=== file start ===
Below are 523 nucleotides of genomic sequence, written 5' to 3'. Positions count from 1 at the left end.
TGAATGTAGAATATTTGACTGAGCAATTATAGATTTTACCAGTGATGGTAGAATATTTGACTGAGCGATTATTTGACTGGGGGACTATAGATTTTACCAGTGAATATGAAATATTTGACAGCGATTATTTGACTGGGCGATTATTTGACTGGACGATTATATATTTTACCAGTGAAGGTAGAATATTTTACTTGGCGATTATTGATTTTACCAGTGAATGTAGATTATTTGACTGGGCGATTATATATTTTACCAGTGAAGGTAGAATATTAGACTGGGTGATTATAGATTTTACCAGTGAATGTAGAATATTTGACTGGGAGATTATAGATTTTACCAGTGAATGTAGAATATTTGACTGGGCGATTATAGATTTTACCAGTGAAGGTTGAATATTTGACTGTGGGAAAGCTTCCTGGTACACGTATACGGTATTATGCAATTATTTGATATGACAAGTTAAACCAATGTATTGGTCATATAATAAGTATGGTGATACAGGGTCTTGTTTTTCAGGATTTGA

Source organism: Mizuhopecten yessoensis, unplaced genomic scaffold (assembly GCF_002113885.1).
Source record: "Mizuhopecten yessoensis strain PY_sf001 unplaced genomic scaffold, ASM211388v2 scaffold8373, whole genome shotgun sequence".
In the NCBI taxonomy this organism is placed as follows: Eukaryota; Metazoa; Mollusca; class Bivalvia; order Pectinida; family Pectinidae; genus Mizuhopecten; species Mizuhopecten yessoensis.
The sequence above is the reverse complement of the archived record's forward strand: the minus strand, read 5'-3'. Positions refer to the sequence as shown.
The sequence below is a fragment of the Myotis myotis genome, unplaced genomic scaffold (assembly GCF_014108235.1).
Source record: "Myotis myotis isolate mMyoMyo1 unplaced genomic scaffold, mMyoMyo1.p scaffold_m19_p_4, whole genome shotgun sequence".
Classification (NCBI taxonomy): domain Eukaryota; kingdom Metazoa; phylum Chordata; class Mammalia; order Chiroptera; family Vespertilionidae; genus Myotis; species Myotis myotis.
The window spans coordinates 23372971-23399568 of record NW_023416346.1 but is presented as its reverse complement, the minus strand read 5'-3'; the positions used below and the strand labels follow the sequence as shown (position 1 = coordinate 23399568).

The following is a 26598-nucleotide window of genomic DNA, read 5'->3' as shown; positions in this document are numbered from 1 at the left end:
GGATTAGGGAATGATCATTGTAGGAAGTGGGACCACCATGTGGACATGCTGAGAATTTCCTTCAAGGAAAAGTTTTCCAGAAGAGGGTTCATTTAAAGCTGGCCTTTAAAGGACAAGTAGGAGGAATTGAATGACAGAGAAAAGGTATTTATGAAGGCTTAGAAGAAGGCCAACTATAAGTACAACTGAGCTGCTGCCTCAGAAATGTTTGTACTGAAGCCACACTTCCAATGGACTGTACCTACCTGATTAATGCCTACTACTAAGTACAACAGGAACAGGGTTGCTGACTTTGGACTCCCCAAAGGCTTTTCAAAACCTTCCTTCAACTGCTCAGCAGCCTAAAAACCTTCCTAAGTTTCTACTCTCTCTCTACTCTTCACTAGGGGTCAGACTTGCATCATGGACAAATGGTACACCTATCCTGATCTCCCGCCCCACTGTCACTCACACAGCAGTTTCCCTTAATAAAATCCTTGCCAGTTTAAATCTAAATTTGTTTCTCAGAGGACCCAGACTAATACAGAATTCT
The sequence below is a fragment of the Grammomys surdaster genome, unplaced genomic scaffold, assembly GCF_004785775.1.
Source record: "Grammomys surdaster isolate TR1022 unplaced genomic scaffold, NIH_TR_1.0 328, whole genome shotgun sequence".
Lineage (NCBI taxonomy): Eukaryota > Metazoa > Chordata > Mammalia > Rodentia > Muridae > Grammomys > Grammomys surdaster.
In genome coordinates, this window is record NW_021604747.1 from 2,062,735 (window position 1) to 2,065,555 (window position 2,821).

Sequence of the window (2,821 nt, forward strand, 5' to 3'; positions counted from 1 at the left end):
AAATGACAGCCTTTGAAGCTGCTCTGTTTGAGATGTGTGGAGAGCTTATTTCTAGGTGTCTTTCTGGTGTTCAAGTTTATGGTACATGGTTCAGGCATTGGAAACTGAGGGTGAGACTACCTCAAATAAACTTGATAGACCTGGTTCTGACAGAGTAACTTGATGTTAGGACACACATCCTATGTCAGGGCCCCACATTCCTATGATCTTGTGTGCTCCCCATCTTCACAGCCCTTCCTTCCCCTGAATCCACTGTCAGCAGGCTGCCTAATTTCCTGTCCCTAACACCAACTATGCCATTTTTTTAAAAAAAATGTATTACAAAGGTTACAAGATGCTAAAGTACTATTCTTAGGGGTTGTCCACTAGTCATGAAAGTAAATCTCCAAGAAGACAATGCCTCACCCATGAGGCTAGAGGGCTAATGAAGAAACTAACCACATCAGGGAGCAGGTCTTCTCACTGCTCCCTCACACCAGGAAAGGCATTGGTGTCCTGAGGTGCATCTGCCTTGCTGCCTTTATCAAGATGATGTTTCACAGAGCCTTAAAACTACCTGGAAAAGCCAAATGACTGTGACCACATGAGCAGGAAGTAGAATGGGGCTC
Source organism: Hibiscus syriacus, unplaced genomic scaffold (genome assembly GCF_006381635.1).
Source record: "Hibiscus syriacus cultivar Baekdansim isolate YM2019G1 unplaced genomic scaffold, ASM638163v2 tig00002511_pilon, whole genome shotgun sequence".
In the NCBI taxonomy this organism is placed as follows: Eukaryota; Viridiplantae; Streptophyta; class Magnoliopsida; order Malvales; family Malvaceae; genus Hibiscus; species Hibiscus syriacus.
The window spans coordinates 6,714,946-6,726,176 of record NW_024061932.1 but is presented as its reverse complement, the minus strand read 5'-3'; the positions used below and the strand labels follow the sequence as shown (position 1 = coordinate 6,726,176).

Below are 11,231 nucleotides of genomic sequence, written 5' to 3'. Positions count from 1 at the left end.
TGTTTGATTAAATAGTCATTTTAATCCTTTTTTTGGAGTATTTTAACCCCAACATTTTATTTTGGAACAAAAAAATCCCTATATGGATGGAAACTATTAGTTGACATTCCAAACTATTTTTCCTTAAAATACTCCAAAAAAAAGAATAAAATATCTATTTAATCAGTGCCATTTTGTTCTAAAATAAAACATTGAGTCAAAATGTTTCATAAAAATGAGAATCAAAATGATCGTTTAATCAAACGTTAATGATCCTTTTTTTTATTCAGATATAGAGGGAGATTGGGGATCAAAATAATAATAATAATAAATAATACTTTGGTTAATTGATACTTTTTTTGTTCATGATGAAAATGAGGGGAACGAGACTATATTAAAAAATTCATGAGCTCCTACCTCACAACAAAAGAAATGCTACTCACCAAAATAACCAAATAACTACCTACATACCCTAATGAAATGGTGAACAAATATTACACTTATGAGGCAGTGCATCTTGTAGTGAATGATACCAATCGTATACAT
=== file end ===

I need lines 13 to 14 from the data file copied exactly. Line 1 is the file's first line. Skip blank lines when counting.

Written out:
The sequence below is a fragment of the Grammomys surdaster genome, unplaced genomic scaffold, assembly GCF_004785775.1.
Source record: "Grammomys surdaster isolate TR1022 unplaced genomic scaffold, NIH_TR_1.0 328, whole genome shotgun sequence".